Florian Galinier, Jean-Michel Bruel, Sophie Ebersold and Bertrand Meyer: Seamless Integration of Multirequirements, in Complex Systems, 25th International Requirements Engineering Conference Workshop, IEEE, pages 21-25, 2017, available here.

Alexandr Naumchev, Manuel Mazzara, Bertrand Meyer, Jean-Michel Bruel, Florian Galinier and Sophie Ebersold: A contract-based method to specify stimulus-response requirements, Proceedings of the Institute for System Programming, vol. 29, issue 4, 2017, pp. 39-54. DOI: 10.15514, available here.

Alexandr Naumchev and Bertrand Meyer: Complete Contracts through Specification Drivers., in 10th International Symposium on Theoretical Aspects of Software Engineering (TASE), pages 160-167, 2016, available here.

Alexandr Naumchev, Bertrand Meyer and Víctor Rivera: Unifying Requirements and Code: An Example, in PSI 2015 (Ershov conference, Perspective of System Informatics), pages 233-244, available here.

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## Why not program right?

(Originally published on CACM blog.)

Most of the world programs in a very strange way. Strange to me. I usually hear the reverse question: people ask us, the Eiffel community, to explain why we program our way. I hardly understand the question, because the only mystery is how anyone can even program in any other way.

The natural reference is the beginning of One Flew Over the Cuckoo’s Nest: when entering an insane asylum and wondering who is an inmate and who a doctor, you may feel at a loss for objective criteria. Maybe the rest of the world is right and we are the nut cases. Common sense suggests it.

But sometimes one can go beyond common sense and examine the evidence. So lend me an ear while I explain my latest class invariant. Here it is, in Figure 1. (Wait, do not just run away yet.)

Figure 1: From the invariant of class MULTIGRAPH

This is a program in progress and by the time you read this note the invariant and enclosing class will have changed. But the ideas will remain.

## Context: multigraphs

The class is called MULTIGRAPH and describes a generalized notion of graph, illustrated in Figure 2. The differences are that: there can be more than one edge between two nodes, as long as they have different tags (like the spouse and boss edges between 1 and 2); and there can be more than one edge coming out of a given node and with a given tag (such as the two boss edges out of 1, reflecting that 1’s boss might be 2 in some cases and 3 in others). Some of the nodes, just 1 here, are “roots”.

The class implements the notion of multigraph and provides a wide range of operations on multigraphs.

Figure 2: A multigraph

## Data structures

Now we turn to the programming and software engineering aspects. I am playing with various ways of accessing multigraphs. For the basic representation of a multigraph, I have chosen a table of triples:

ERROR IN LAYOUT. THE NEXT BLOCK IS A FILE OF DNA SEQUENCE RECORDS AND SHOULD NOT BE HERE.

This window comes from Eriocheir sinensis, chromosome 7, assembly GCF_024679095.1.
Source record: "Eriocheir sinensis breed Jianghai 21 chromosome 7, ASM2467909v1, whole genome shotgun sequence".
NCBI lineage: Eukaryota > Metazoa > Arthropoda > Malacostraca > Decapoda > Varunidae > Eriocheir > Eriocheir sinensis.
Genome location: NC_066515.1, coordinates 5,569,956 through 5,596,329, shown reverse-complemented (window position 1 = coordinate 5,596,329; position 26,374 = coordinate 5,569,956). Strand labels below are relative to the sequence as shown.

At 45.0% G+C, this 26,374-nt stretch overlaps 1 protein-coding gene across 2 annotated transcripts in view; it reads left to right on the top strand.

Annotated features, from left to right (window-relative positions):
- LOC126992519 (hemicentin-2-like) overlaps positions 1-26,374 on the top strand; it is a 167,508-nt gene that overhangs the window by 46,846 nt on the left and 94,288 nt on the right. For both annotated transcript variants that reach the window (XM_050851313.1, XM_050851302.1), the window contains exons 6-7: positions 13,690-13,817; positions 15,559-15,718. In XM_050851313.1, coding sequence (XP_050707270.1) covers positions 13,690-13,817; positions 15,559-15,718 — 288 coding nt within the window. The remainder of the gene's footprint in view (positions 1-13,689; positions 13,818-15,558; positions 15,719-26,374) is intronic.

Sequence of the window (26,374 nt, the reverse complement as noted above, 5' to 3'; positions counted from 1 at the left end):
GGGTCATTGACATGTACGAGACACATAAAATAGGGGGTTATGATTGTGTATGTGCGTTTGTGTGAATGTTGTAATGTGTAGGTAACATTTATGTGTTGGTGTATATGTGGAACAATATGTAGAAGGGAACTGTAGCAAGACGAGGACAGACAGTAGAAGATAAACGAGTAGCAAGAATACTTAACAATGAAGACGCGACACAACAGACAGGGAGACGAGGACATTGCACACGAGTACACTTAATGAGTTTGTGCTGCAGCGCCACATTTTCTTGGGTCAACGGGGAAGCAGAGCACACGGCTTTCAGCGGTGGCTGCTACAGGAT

triples_table: HASH_TABLE [TRIPLE, TUPLE [source: INTEGER; tag: INTEGER; target: INTEGER]]  — Table of triples, each retrievable through its `source’, `tag’ and `target’.

where the class TRIPLE describes [source, tag, target] triples, with a few other properties, so they are not just tuples. It is convenient to use a hash table, where the key is such a 3-tuple. (In an earlier version I used just an ARRAY [TRIPLE], but a hash table proved more flexible.)

Sources and targets are nodes, also called “objects”; we represent both objects and tags by integers for efficiency. It is easy to have structures that map symbolic tag names such as “boss” to integers.

triples_table is the core data structure but it turns out that for the many needed operations it is convenient to have others. This technique is standard: for efficiency, provide different structures to access and manipulate the same underlying information, with some redundancy. So I also have:

triples_from:  ARRAYED_LIST [LIST [TRIPLE]]
— Triples starting from a given object. Indexed by object numbers.

triples_with:  HASH_TABLE [LIST [TRIPLE], INTEGER]
— Triples labeled by a given tag. Key is tag number.

triples_to:  ARRAYED_LIST [LIST [TRIPLE]]
— Triples leading into a given object. Indexed by object numbers.

Figure 3 illustrates triples_from and Figures 4 illustrates triples_with. triples_to is similar.

Figure 3: The triples_from array of lists and the triples_table

Figure 4: The triples_with array of lists and the triples_table

It is also useful to access multigraphs through yet another structure, which gives us the targets associated with a given object and tag:

successors: ARRAY [HASH_TABLE [LIST [TRIPLE], INTEGER]]
— successors [obj] [t] includes all o such that there is a t- reference from obj to o.

For example in Figure 1 successors [1] [spouse] is {2, 3}, and in Figures 3 and 4 successors [26] [t] is {22, 55, 57}. Of course we can obtain the “successors” information through the previously defined structures, but since this is a frequently needed operation I decided to include a specific data structure (implying that every operation modifying the multigraph must update it). I can change my mind later on and decide to make “successors” a function rather than a data structure; it is part of the beauty of OO programming, particularly in Eiffel, that such changes are smooth and hardly impact client classes.